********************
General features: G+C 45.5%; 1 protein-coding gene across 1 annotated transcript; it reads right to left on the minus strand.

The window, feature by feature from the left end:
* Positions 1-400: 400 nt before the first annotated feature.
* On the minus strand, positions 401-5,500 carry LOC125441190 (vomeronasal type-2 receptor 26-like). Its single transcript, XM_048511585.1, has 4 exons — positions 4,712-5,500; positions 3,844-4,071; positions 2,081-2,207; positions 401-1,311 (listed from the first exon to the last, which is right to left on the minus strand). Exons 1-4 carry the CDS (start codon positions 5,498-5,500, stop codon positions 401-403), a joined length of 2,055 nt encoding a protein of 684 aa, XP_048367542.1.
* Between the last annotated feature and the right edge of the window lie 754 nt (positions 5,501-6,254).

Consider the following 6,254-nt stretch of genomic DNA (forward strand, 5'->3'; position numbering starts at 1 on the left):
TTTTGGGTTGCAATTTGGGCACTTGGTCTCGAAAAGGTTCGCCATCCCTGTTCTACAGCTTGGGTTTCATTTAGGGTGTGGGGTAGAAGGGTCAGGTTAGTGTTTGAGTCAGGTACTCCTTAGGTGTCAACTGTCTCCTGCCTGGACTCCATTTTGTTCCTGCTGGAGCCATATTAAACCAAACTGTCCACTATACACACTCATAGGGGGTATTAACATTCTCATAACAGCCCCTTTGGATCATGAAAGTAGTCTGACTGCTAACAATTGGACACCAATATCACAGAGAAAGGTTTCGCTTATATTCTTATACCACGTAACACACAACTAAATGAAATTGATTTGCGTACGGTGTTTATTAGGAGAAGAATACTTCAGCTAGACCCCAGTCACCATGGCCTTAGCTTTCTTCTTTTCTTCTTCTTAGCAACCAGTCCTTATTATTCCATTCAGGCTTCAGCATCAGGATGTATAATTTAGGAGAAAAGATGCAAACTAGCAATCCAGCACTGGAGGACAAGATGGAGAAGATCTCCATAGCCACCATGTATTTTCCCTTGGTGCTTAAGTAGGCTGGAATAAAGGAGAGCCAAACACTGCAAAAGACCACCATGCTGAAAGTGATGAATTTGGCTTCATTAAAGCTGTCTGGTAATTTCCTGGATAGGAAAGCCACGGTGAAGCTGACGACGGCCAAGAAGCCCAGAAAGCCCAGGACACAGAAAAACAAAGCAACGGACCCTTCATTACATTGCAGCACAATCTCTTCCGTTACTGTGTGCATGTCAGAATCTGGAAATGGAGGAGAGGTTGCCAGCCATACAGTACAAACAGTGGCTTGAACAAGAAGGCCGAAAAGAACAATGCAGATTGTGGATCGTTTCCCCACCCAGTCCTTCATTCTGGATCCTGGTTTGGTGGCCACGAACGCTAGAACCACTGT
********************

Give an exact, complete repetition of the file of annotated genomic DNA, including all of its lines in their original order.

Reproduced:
General features: G+C 45.5%; 1 protein-coding gene across 1 annotated transcript; it reads right to left on the minus strand.

The window, feature by feature from the left end:
* Positions 1-400: 400 nt before the first annotated feature.
* On the minus strand, positions 401-5,500 carry LOC125441190 (vomeronasal type-2 receptor 26-like). Its single transcript, XM_048511585.1, has 4 exons — positions 4,712-5,500; positions 3,844-4,071; positions 2,081-2,207; positions 401-1,311 (listed from the first exon to the last, which is right to left on the minus strand). Exons 1-4 carry the CDS (start codon positions 5,498-5,500, stop codon positions 401-403), a joined length of 2,055 nt encoding a protein of 684 aa, XP_048367542.1.
* Between the last annotated feature and the right edge of the window lie 754 nt (positions 5,501-6,254).

Consider the following 6,254-nt stretch of genomic DNA (forward strand, 5'->3'; position numbering starts at 1 on the left):
TTTTGGGTTGCAATTTGGGCACTTGGTCTCGAAAAGGTTCGCCATCCCTGTTCTACAGCTTGGGTTTCATTTAGGGTGTGGGGTAGAAGGGTCAGGTTAGTGTTTGAGTCAGGTACTCCTTAGGTGTCAACTGTCTCCTGCCTGGACTCCATTTTGTTCCTGCTGGAGCCATATTAAACCAAACTGTCCACTATACACACTCATAGGGGGTATTAACATTCTCATAACAGCCCCTTTGGATCATGAAAGTAGTCTGACTGCTAACAATTGGACACCAATATCACAGAGAAAGGTTTCGCTTATATTCTTATACCACGTAACACACAACTAAATGAAATTGATTTGCGTACGGTGTTTATTAGGAGAAGAATACTTCAGCTAGACCCCAGTCACCATGGCCTTAGCTTTCTTCTTTTCTTCTTCTTAGCAACCAGTCCTTATTATTCCATTCAGGCTTCAGCATCAGGATGTATAATTTAGGAGAAAAGATGCAAACTAGCAATCCAGCACTGGAGGACAAGATGGAGAAGATCTCCATAGCCACCATGTATTTTCCCTTGGTGCTTAAGTAGGCTGGAATAAAGGAGAGCCAAACACTGCAAAAGACCACCATGCTGAAAGTGATGAATTTGGCTTCATTAAAGCTGTCTGGTAATTTCCTGGATAGGAAAGCCACGGTGAAGCTGACGACGGCCAAGAAGCCCAGAAAGCCCAGGACACAGAAAAACAAAGCAACGGACCCTTCATTACATTGCAGCACAATCTCTTCCGTTACTGTGTGCATGTCAGAATCTGGAAATGGAGGAGAGGTTGCCAGCCATACAGTACAAACAGTGGCTTGAACAAGAAGGCCGAAAAGAACAATGCAGATTGTGGATCGTTTCCCCACCCAGTCCTTCATTCTGGATCCTGGTTTGGTGGCCACGAACGCTAGAACCACTGT